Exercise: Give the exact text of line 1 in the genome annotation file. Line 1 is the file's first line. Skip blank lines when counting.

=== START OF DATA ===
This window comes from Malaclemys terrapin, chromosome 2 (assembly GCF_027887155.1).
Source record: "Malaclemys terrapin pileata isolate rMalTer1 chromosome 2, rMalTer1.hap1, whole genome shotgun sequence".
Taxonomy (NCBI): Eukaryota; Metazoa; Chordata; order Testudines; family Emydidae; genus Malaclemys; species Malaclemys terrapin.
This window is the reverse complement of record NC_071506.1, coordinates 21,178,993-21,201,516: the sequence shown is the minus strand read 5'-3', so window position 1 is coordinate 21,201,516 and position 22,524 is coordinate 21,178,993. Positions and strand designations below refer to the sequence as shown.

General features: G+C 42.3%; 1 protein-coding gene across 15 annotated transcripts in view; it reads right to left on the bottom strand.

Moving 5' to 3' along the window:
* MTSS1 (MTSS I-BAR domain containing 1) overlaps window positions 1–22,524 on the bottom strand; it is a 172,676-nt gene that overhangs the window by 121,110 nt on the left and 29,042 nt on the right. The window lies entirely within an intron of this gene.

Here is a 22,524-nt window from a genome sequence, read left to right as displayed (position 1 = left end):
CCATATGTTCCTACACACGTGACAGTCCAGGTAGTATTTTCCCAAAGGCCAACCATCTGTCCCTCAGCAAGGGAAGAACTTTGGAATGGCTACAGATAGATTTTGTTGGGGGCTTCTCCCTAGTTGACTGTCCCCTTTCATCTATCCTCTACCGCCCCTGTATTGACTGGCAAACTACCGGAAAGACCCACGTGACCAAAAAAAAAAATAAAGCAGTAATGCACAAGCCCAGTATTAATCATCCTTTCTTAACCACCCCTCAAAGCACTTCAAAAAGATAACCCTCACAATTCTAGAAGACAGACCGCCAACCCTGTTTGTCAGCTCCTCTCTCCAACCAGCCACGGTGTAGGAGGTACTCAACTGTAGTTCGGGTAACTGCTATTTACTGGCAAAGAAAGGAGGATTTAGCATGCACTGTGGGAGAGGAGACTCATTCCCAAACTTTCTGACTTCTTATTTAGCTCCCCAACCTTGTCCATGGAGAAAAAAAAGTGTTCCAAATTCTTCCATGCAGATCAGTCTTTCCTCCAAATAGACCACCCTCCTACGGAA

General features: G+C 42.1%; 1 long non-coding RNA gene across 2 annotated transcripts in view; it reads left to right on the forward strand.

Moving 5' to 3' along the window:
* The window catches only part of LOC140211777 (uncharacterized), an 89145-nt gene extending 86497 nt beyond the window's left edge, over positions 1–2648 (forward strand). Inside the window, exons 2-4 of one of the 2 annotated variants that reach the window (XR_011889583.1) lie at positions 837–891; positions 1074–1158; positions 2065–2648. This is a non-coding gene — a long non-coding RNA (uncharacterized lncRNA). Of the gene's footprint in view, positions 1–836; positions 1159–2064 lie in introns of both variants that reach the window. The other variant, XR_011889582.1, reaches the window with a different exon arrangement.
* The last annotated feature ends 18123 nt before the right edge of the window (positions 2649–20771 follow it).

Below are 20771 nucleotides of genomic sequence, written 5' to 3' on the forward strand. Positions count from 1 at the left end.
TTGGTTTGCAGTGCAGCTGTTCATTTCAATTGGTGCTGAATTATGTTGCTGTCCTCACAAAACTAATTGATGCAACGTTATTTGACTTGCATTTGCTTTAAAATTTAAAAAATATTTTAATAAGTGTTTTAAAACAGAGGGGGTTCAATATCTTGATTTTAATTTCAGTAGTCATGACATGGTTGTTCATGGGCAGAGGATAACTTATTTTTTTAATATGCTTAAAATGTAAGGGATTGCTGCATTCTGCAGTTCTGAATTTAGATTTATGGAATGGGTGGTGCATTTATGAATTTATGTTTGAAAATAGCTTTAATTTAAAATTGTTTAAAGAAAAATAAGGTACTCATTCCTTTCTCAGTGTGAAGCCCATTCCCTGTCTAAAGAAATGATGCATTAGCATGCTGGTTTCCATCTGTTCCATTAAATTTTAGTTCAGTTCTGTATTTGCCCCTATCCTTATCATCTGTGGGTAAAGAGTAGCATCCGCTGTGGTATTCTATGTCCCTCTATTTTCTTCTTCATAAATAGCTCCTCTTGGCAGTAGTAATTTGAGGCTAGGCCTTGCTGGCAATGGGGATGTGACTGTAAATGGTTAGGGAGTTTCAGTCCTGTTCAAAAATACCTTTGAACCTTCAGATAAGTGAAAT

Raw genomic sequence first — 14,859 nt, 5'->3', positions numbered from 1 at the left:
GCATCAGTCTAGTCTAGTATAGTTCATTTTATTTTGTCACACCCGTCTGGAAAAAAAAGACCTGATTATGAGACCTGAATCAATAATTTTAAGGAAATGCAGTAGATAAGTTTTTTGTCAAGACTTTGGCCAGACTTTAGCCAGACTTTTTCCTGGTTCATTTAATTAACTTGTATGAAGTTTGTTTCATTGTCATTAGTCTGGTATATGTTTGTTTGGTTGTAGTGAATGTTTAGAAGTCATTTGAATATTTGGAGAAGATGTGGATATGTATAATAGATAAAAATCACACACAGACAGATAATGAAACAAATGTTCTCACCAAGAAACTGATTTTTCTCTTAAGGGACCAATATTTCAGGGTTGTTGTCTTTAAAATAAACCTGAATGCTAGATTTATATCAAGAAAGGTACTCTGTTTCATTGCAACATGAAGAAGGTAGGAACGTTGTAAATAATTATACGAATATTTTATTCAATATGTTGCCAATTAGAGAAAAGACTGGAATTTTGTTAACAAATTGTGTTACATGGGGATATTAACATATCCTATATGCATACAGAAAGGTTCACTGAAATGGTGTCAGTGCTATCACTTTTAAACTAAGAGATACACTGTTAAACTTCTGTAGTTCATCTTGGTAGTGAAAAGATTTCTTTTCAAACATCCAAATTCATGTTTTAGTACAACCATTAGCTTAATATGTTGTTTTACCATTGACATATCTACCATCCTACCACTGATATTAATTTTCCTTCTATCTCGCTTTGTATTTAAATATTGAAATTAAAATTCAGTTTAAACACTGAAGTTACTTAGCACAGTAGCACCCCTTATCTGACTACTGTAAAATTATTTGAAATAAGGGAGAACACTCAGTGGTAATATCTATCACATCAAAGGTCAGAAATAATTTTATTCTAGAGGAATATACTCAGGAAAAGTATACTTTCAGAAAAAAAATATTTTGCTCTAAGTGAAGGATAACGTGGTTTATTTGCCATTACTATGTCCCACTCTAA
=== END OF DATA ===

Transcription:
This window comes from Malaclemys terrapin, chromosome 2 (assembly GCF_027887155.1).